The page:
The New Mexico agency has found that encouraging supporters to give pets as gifts has allowed them to get out in the community and promote a really positive image for the shelter. This special delivery program, which SFAS has been running for the past two holiday seasons, has met with great success. "It has received excellent PR and generated a lot of positive word-of-mouth feedback about our shelter, which helps drive total adoptions," says Dylan Moore, SFAS adoption manager.
Moore had joked to his supervisors that if they got him a Santa costume, he'd drive around and drop off puppies and kittens. Well, who could resist an idea like that?
How It Works
Those who are giving pets to a loved one follow SFAS' standard adoption process – a short demographic survey and a conversation about pet experience and expectations. They then select an animal for a lucky recipient, often a significant other or a child; sometimes parents pretend to be window shopping with their kids.
Once an animal is selected, a note is made in the SFAS database with a delivery time, location, and the giver's contact information in case scheduling conflicts arise.
"We give people as many time options as possible, but we do all deliveries on Christmas Eve," says Moore. On delivery day Moore and a volunteer elf get dressed, load the animals, drive to each location and spend 30-45 minutes there.
Spreading the Word
Largely because of photo ops featuring families with cute animals and Santa, a program like this has enormous media potential. SFAS promotes the program on social media, in newspapers and with flyers around town.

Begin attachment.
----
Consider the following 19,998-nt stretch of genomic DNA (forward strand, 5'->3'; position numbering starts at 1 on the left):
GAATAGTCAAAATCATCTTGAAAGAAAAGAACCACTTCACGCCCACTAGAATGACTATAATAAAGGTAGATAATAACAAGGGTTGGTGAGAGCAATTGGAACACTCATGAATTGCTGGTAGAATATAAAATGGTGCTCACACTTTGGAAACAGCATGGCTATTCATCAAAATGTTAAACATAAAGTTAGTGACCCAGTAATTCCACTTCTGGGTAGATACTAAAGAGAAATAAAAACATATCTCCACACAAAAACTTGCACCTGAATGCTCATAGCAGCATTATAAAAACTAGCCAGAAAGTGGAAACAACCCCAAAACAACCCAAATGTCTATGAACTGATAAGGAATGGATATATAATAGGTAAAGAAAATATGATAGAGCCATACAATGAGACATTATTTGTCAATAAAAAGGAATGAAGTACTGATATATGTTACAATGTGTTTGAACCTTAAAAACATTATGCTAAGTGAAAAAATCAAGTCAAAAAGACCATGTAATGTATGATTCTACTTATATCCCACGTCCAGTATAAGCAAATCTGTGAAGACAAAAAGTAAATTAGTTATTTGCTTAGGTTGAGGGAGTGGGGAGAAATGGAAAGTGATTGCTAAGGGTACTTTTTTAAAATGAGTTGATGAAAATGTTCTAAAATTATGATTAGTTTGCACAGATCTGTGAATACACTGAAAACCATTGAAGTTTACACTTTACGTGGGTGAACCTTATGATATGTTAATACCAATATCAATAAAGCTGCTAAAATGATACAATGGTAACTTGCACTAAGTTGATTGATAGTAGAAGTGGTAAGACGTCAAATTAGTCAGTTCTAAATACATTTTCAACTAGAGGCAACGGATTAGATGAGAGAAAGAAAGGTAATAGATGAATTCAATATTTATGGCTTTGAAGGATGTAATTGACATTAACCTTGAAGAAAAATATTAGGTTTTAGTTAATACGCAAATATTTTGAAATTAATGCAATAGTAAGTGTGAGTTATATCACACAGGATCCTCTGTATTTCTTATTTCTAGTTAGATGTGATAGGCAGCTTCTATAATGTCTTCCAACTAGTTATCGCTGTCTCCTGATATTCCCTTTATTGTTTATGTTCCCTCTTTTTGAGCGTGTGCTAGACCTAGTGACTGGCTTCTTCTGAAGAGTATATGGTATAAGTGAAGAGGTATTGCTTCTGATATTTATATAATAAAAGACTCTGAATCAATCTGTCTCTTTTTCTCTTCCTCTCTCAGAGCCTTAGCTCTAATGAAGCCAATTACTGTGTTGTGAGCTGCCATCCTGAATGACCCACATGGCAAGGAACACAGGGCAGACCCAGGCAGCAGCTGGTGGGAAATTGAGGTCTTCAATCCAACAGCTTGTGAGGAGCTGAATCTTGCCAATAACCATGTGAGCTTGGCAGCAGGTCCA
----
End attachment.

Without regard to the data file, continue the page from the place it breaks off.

Moore says that this year promotions will start sooner – as early as Black Friday. "Advertise heavily, and don't expect it to be an income stream, but a PR stream," he advises. "We have been an above-the-fold front page story both years, with a huge picture of an adorable puppy. At least in our fairly small town, you can't buy that kind of publicity."
Moore is trying to change the perspective of many in the sheltering world that pets as gifts are considered less valuable. "Closing the door on a potential adoption is as counterproductive an activity as I can imagine," he says. One common misconception is a high return rate for surprise pets, but none of the animals who have been adopted as gifts from SFAS – that includes for birthdays – have been returned.
In fact, Moore has seen an increase in adoptions directly after the special delivery program, which he attributes to the positive publicity the program garnered: "Looking at our adoptions for January (the month after the delivery and the news stories), we saw a 5.5% bump the first year (compared to the year before when we didn't do it) and a 30.4% jump the second year we did it."
Christmas isn't the only time of year to try a pet delivery program. Consider it for birthdays, Mother's Day, Father's Day, Christmas in July – you get the idea. "A dozen roses and a new puppy would be cute for Valentine’s Day," Moore says. "I don't know that I would volunteer to be the one dressing up like Cupid, though."
Photos courtesy of Santa Fe Animal Shelter and Humane Society